E: I only set out to watch The Good Wife tonight, but my husband was busy when it started, and so while it recorded, I got sucked in by the first few minutes of The Forgotten. And when it turned out that Devon Gummersall (Brian Krakow of My So Called Life!) was guest starring, I had to go back and watch the whole thing. And I’ve less to say about that, so I’m going to start there, if nobody minds. 🙂 (M: I mind.) I’m going to cut this for spoilers, so please, meet me and discuss after the jump. Well, I will say this first: The Forgotten was perfectly fine, but The Good Wife was something more. I’m more likely to talk about the setup and format of TF, whereas I’ll probably get into actual spoilers for the other, and since I’d generally recommend it, get thee to CBS.com if you haven’t seen it!
First, The Forgotten. You can picture it: a group of writers sitting around, looking for a vehicle for Christian Slater (or possibly for Brit Rupert Penry Jones, as I understand it – and damn if I wouldn’t have been WAY more interested in watching him), saying, well, we want to do a procedural, but how to do we distinguish it from all the other CSIs and NCISes and Traces of Criminal Cold Cases out there? We have a team with a charismatic leader (debatable; highly debatable) with a tragic backstory. What about if we have a voice over done by the victim of the week? Right, right. And we can see them in a sort of ghostly way when the team is on the track. And, hmm, since there are a billion shows about police investigating crimes, how about our thing is that we’re amateurs? Each with their own special talents (even if in most cases that seems to be getting beaten up or intuitive shopping) and reasons for doing this? All the women can be in love with the sexy leader, but of course he’s too damaged to notice. And he brings the comfort of knowledge and closure with him where ever he goes.
That last was a little odd. Not that Christian Slater can’t be magnetic (hello, Pump Up The Volume and Heathers!) but it’s been a while. Maybe I just like him better when he’s being bad. Also, we see the women over-react to him initially, but don’t really see their awe of him translate into the rest of their behavior. And to be frank, he doesn’t earn it. Of course his backstory is devastating, but it ought to be supported by him being extraordinarily gifted at his job, or so tortured as to make you want to take him home and put a smile on his face (M: Ok, ewwww. Please stop dragging us into the gutter with your euphemisms and fan fic sex posts. ;). It’s important to me that when a show telegraphs that a character is a certain way, or makes people respond to them a certain way, that the reactions are earned. So far, I don’t see it.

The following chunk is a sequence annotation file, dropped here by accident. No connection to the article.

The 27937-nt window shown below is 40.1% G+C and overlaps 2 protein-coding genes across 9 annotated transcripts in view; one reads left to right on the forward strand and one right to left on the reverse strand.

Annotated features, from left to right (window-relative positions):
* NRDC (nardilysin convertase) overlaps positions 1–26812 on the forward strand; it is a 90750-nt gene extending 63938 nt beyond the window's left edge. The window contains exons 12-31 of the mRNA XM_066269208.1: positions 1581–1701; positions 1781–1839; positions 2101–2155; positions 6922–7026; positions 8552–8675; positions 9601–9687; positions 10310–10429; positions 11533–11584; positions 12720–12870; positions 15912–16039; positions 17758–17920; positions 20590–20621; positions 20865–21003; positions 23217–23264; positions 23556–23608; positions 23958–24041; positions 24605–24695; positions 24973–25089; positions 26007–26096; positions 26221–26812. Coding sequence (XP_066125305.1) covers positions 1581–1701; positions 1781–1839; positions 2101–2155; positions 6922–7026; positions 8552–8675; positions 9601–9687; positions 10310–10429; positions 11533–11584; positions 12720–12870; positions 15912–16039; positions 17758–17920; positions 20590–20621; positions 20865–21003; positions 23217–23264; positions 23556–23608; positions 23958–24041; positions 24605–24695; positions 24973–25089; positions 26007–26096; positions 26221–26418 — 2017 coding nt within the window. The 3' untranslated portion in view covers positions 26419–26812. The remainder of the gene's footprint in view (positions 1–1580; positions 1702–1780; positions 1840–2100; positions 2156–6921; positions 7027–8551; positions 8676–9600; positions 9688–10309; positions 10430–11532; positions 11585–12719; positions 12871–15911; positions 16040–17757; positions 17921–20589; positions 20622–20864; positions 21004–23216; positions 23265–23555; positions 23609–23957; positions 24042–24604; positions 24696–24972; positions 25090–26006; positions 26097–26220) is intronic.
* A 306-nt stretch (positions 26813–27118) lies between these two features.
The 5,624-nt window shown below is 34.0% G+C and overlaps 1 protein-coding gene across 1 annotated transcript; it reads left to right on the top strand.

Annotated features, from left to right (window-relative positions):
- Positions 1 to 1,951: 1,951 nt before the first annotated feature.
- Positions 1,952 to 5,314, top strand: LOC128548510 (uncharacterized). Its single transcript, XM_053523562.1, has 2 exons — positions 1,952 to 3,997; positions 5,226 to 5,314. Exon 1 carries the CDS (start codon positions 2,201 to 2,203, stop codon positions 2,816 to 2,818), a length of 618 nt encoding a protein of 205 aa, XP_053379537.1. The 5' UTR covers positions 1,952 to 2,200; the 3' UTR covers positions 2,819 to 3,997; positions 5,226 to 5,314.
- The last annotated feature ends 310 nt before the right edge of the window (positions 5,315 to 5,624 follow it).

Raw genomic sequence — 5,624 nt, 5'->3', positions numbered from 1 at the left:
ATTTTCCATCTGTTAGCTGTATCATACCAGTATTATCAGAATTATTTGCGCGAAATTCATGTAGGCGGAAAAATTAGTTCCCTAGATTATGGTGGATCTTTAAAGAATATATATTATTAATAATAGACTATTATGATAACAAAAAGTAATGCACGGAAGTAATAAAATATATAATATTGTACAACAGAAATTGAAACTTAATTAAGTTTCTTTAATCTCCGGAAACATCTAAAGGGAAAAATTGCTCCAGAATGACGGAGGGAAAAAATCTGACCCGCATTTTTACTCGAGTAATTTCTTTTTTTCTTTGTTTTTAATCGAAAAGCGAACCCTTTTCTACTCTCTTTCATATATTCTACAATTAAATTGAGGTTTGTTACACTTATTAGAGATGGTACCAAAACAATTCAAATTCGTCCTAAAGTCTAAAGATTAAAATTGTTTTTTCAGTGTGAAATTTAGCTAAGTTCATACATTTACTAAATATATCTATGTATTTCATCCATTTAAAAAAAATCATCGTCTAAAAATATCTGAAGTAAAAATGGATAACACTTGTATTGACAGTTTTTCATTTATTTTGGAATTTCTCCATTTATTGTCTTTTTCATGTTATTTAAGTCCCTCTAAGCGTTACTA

The VO is an interesting tweak of the format, surely; it brings to mind Alice Sebold’s excellent novel Lovely Bones. And Gummersall brings a slightly chilling Craigslist killer look to his role, which worked well. None of the characters are vividly drawn, but surely that’s not an insurmountable obstacle for this kind of pilot. Up until the very end I thought it was a pretty decent procedural, for what that’s worth; not something I’d watch, but not as bad as I was expecting it to be. And then the mother of the murder victim says to Slater, smiling through her tears as she stands over her daughter’s grave, “Tonight, when I go to bed, at least I won’t worry. Thank you for bringing my daughter back to me.”
And, yeah, that’s when you lost me. Because while I can believe that closure helps in general, I have trouble believing that in this particular case – that of a runaway – the mother would accept such comfort so quickly. Certainly she didn’t have a reason before to think her daughter was dead, and I can’t imagine you could process your gratitude that quickly even if you eventually ended up feeling it. Add that to the heartbreaking reason the daughter was murdered (and here I find myself trying not to spoil – silly, but there it is) and I just don’t buy it at all.